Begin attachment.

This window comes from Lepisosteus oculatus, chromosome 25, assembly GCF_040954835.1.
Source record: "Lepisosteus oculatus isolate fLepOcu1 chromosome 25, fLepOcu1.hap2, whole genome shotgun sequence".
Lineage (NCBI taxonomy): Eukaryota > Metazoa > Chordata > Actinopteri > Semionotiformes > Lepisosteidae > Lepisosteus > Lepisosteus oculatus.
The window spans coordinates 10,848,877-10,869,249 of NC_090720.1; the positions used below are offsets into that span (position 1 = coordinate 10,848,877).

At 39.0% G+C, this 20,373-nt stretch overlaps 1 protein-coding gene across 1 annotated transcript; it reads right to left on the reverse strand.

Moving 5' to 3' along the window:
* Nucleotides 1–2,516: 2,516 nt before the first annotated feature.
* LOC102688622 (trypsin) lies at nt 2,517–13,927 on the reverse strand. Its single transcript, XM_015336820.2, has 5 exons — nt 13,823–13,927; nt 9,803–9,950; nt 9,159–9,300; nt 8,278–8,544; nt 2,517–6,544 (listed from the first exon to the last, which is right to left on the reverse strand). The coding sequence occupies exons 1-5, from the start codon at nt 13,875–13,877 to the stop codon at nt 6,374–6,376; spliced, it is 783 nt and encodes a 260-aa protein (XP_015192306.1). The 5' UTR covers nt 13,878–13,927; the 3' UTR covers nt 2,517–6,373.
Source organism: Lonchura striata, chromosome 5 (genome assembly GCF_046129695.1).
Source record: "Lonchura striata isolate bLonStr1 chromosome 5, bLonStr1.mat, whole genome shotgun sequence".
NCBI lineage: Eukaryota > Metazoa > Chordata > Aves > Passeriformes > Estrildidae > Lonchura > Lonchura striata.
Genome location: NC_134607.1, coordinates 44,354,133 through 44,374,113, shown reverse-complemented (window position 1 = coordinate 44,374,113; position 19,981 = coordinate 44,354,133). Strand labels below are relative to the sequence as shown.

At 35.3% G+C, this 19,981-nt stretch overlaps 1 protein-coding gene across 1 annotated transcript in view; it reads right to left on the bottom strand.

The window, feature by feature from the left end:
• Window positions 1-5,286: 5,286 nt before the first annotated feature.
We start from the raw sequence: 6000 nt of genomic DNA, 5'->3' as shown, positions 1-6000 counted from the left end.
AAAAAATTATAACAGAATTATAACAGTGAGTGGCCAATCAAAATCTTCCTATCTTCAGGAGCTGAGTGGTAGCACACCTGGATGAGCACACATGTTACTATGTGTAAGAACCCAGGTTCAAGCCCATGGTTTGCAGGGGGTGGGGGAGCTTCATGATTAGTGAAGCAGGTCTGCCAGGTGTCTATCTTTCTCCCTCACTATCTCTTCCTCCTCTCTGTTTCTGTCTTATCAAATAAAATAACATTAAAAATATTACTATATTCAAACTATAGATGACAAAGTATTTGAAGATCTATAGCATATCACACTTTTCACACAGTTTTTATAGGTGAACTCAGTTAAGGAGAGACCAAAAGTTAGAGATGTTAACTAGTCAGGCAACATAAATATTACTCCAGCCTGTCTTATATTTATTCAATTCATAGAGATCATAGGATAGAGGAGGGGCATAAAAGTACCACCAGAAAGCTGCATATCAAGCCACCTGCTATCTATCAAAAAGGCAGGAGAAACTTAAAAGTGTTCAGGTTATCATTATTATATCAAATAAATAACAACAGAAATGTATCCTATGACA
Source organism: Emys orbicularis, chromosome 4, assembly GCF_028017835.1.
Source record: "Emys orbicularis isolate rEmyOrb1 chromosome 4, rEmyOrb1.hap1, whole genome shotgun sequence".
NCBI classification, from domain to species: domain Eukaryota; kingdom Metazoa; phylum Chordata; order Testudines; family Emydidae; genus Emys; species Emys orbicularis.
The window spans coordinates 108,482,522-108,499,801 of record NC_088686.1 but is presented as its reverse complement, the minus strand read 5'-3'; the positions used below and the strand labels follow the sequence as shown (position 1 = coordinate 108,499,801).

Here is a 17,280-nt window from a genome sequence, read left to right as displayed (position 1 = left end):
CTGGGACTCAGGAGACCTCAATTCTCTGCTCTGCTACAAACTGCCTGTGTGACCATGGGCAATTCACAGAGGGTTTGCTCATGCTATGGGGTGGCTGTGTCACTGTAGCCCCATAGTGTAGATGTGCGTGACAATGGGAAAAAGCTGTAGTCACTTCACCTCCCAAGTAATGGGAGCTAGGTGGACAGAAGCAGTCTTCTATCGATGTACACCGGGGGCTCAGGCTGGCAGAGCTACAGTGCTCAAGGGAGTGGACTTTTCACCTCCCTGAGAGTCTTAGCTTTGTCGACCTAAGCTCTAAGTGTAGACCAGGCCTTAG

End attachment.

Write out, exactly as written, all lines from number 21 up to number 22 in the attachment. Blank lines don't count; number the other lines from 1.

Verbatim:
The window spans coordinates 108,482,522-108,499,801 of record NC_088686.1 but is presented as its reverse complement, the minus strand read 5'-3'; the positions used below and the strand labels follow the sequence as shown (position 1 = coordinate 108,499,801).

Here is a 17,280-nt window from a genome sequence, read left to right as displayed (position 1 = left end):